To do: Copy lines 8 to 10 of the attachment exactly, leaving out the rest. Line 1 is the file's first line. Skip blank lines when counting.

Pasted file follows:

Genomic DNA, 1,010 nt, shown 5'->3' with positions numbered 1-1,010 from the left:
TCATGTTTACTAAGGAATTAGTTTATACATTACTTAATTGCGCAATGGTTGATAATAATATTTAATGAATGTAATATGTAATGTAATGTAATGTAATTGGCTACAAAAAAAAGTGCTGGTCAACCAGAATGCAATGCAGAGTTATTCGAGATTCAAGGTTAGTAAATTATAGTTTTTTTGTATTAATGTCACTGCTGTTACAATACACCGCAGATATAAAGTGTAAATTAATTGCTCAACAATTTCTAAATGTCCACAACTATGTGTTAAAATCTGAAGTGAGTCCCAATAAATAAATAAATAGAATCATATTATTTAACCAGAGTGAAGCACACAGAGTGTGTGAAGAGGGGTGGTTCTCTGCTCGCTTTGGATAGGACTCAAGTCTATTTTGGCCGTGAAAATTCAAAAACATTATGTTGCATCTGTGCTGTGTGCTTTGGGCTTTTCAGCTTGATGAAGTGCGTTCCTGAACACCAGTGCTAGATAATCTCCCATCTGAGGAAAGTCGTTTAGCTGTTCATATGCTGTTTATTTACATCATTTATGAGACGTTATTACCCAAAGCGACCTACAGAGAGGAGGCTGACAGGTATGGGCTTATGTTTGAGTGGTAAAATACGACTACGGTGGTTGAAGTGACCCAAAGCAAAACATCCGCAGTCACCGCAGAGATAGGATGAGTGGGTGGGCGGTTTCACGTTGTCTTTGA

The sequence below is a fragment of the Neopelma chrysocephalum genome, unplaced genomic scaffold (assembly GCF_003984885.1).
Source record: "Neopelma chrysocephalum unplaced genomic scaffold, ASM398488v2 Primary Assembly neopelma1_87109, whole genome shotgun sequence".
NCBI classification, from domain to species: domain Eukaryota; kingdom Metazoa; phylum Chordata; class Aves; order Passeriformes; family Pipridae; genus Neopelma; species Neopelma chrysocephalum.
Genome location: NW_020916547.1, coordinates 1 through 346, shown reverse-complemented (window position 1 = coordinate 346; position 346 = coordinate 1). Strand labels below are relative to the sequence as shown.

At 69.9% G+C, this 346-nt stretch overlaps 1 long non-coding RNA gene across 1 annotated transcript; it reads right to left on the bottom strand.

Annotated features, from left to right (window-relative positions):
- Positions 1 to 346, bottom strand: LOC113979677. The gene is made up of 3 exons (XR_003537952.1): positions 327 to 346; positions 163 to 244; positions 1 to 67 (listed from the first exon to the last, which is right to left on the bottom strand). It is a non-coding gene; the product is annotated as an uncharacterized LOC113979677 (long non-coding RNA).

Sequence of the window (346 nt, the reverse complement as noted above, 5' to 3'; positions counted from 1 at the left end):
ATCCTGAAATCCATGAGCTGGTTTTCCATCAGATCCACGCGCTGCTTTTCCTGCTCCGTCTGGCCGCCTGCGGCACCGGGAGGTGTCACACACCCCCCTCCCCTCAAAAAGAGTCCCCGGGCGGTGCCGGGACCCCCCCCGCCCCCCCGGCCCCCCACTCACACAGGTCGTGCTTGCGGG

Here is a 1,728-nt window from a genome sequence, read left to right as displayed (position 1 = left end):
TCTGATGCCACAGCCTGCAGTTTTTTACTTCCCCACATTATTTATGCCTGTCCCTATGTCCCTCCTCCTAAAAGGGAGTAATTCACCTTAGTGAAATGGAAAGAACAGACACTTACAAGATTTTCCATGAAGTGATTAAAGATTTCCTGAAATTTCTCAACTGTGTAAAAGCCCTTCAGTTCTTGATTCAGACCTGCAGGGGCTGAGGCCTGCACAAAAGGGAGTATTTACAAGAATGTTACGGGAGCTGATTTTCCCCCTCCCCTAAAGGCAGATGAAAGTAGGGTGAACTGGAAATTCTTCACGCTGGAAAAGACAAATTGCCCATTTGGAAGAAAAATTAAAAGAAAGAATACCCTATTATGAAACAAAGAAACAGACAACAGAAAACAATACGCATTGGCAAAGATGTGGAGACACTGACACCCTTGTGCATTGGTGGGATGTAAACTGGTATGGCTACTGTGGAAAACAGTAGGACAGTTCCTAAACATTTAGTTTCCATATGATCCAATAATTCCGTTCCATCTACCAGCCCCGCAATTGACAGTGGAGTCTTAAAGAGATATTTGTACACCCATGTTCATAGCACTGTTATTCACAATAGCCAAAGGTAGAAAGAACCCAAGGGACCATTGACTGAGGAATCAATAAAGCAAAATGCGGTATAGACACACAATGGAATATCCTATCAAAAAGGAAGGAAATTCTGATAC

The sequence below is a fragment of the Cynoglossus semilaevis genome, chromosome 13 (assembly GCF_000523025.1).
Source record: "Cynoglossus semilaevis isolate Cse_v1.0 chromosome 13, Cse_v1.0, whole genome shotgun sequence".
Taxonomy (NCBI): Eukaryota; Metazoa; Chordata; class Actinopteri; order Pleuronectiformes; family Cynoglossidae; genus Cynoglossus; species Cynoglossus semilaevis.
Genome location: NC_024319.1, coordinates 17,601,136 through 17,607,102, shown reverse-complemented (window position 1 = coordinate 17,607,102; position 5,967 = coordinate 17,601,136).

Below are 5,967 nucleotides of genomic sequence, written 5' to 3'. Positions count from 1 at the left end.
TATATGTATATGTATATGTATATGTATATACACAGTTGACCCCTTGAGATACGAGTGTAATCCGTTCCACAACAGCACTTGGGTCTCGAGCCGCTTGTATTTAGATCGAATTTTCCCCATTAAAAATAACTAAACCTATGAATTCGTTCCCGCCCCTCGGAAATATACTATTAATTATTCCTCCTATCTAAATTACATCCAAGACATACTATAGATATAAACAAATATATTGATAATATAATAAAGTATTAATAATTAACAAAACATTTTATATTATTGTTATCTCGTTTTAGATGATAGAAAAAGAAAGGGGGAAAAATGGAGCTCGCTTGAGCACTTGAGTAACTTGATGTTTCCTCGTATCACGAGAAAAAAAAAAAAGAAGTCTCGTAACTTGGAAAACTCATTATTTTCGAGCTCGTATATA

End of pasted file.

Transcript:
Annotated features, from left to right (window-relative positions):
- Positions 1 to 346, bottom strand: LOC113979677. The gene is made up of 3 exons (XR_003537952.1): positions 327 to 346; positions 163 to 244; positions 1 to 67 (listed from the first exon to the last, which is right to left on the bottom strand). It is a non-coding gene; the product is annotated as an uncharacterized LOC113979677 (long non-coding RNA).

Sequence of the window (346 nt, the reverse complement as noted above, 5' to 3'; positions counted from 1 at the left end):